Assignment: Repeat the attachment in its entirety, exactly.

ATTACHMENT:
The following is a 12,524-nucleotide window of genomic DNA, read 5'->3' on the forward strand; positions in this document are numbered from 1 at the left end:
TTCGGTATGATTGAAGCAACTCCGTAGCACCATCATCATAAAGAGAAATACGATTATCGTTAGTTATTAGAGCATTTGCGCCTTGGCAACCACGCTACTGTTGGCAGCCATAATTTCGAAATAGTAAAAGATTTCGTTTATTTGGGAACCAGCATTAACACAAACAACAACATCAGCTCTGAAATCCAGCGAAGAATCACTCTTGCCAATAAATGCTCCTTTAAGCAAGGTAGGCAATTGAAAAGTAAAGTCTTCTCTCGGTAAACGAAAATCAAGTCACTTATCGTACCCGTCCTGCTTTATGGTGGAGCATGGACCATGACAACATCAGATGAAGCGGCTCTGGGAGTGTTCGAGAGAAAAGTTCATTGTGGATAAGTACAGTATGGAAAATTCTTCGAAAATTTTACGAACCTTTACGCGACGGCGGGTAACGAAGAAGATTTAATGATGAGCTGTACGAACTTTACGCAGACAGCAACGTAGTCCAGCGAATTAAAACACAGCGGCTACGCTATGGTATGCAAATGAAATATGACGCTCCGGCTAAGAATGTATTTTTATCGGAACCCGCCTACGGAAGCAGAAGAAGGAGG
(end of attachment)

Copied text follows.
The following is a 12,524-nucleotide window of genomic DNA, read 5'->3' on the forward strand; positions in this document are numbered from 1 at the left end:
TTCGGTATGATTGAAGCAACTCCGTAGCACCATCATCATAAAGAGAAATACGATTATCGTTAGTTATTAGAGCATTTGCGCCTTGGCAACCACGCTACTGTTGGCAGCCATAATTTCGAAATAGTAAAAGATTTCGTTTATTTGGGAACCAGCATTAACACAAACAACAACATCAGCTCTGAAATCCAGCGAAGAATCACTCTTGCCAATAAATGCTCCTTTAAGCAAGGTAGGCAATTGAAAAGTAAAGTCTTCTCTCGGTAAACGAAAATCAAGTCACTTATCGTACCCGTCCTGCTTTATGGTGGAGCATGGACCATGACAACATCAGATGAAGCGGCTCTGGGAGTGTTCGAGAGAAAAGTTCATTGTGGATAAGTACAGTATGGAAAATTCTTCGAAAATTTTACGAACCTTTACGCGACGGCGGGTAACGAAGAAGATTTAATGATGAGCTGTACGAACTTTACGCAGACAGCAACGTAGTCCAGCGAATTAAAACACAGCGGCTACGCTATGGTATGCAAATGAAATATGACGCTCCGGCTAAGAATGTATTTTTATCGGAACCCGCCTACGGAAGCAGAAGAAGGAGG